• 20 March - Border closed to most foreigners
  • 21 March – Following the border closure, an alert level system is announced. New Zealand is at Level 2
  • 23 March - Government lifts country to Alert Level 3 and announces widespread restrictions on movement will come into effect at 11.59pm on 25 March under Alert Level 4
  • 27 April - Total deaths: 19. Combined total 1469. Alert Level reduced from 4 to 3 at 11.59pm
  • 13 May – With no new cases, in stages over the coming days, New Zealand moves from Alert Level 3 to 2
  • 2021 - 23 June 2021
    Wellington region put into Alert Level 2 until 29 June, following the visit of an Australian man who tested positive after returning to Sydney
  • 9 August - scare at Tauranga when ship Rio de la Plata unloaded by Port workers, and crew found to have Delta variant of COVID.
  • 17 August - A case of COVID-19 detected in the community in Auckland and confirmed as Delta variant. An Alert Level 4 lockdown applied in Auckland and Coromandel for seven days and in the rest of the country for three days.
  • 20 August - Alert Level change: All of New Zealand will be in Alert Level 4 until 11.59pm on Tuesday 24 August. Total of 31 cases, 3 in Wellington, rest in Auckland.
  • 23 August - Alert Level 4 will be extended in Auckland until 11.59pm on Tuesday 31 August, and in the rest of the country until 11.59pm on Friday 27 August.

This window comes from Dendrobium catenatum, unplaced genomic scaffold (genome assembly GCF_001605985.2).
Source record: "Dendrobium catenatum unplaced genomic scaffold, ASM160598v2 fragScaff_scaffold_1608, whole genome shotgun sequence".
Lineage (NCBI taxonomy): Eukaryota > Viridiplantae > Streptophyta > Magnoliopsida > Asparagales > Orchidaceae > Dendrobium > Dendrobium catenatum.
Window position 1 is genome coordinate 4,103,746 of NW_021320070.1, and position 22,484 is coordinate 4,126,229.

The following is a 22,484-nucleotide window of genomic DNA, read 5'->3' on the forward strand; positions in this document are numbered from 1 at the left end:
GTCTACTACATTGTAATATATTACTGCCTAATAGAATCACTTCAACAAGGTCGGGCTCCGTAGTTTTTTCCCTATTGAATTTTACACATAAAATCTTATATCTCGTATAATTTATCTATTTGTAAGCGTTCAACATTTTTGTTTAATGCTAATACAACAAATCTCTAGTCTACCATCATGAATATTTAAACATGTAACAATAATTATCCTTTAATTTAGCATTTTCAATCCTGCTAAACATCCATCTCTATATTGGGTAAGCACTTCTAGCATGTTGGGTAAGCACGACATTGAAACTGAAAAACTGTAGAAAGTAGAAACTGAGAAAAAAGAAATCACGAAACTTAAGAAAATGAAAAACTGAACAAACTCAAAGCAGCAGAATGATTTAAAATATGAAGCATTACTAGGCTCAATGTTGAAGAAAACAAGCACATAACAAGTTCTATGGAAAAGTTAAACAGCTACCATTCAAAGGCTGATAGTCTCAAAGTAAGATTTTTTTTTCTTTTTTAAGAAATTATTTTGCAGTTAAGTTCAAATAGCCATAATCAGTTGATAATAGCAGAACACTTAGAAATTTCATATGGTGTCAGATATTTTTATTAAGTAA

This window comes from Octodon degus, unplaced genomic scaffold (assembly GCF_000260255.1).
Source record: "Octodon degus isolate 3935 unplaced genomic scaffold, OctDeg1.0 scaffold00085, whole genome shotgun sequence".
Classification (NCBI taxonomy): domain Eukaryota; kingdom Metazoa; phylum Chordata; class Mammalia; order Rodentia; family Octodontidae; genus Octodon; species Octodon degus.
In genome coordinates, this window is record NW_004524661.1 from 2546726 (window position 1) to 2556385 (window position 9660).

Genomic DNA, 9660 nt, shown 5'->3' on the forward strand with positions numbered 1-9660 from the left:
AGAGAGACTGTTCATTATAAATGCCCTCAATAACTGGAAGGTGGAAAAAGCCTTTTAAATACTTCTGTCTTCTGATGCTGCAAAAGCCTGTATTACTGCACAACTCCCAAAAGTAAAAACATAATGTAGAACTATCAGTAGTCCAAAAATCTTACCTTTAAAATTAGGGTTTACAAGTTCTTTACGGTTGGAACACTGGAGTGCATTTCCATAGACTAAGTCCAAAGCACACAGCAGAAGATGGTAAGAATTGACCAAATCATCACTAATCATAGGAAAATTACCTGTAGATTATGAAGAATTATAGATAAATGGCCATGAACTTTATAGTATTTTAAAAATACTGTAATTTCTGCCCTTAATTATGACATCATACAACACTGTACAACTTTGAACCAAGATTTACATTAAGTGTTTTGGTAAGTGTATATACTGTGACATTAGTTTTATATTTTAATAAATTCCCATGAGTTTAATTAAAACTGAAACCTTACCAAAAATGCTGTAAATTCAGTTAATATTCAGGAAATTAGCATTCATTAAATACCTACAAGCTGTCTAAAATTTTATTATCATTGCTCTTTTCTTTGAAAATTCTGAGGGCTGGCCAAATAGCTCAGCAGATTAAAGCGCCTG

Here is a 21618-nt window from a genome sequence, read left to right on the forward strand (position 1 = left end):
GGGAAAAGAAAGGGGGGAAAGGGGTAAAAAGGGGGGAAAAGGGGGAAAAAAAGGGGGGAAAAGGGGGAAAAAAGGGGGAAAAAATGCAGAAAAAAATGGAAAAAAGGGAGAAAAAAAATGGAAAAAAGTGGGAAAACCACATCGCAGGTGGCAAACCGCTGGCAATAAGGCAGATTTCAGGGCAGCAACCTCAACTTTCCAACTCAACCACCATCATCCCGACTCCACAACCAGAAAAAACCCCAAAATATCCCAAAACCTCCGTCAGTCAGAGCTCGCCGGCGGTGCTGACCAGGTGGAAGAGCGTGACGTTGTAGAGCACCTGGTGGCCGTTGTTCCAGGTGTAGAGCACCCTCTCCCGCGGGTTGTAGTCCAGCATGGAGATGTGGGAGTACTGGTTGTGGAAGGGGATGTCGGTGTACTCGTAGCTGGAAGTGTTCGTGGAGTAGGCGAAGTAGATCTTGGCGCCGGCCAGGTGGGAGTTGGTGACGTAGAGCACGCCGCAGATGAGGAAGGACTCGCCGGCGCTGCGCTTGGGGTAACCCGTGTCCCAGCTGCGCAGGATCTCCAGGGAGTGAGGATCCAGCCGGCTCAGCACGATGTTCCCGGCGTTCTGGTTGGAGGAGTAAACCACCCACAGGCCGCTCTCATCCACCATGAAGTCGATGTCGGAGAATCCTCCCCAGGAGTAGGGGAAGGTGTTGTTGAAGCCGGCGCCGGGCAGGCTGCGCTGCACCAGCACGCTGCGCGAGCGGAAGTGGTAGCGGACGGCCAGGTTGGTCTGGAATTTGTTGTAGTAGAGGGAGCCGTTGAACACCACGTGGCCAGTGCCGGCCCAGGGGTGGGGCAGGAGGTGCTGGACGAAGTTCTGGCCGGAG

• 31 August - Alert Level change: New Zealand other than Auckland and Northland drop from level 4 to level 3 
  • 2 September -Alert Level change: Northland moves to level 3 at 11.59pm
  • 7 September - NZ, except for Auckland, drops to L2 "Delta". 1 new death has been recorded.
  • 20 September - cases in Hauraki area, which moves to Level 4. Auckland drops to Level 3 following day, and is joined by Hauraki, which drops to L2 25 September.
  • 3 October - cases in Waikato and that area moves to L3. One death 6 October. NZ moving to suppression, not elimination strategy as cases rise.
  • 8 October - Northland in L3, moving back to L2 19 October
  • 13 October - launch of My Covid Record website, with vaccination records and My Vaccine Passes available in November
  • 29 November - booster doses of Pfizer vaccine available
  • 2 December - new traffic light system for Alert levels starts
  • 2022 - 18 January - First confirmed Omicron community cases.  All of New Zealand moves to the Red.
  • 23 Jan - 9 Nelson Marlborough cases confirmed with Omicron, which soon becomes the dominant variant in NZ
  • 3 Feb staged border reopening underway and new mask rules
  • 24 Feb - self diagnosed RAT testing becomes widely available
  • 27 Feb - self isolation and not MIQ introduced for returning New Zealanders (removed entirely for Australian returnees from 2 March and for all NZ citizens from 18 March
  • 4 April -  Vaccine passes are no longer required
  • 13 April - the country moves to the orange traffic light and indoor capacity limits removed
  • 28 June - second booster available for over 50's, to be rolled out to all over following months
  • 31 July - border fully reopened
  • 12 September - COVID-19 Protection Framework (the traffic light system) ended, as did the requirement for some other COVID-19 public health measures including the requirement to wear masks in shops, libraries, and on buses.
  • 26 September 2022 all remaining Government vaccine mandates end. 
  • Total deaths attributed to COVID-19 to this date: 2030

A complete COVID timeline for New Zealand has been compiled by NZDoctor.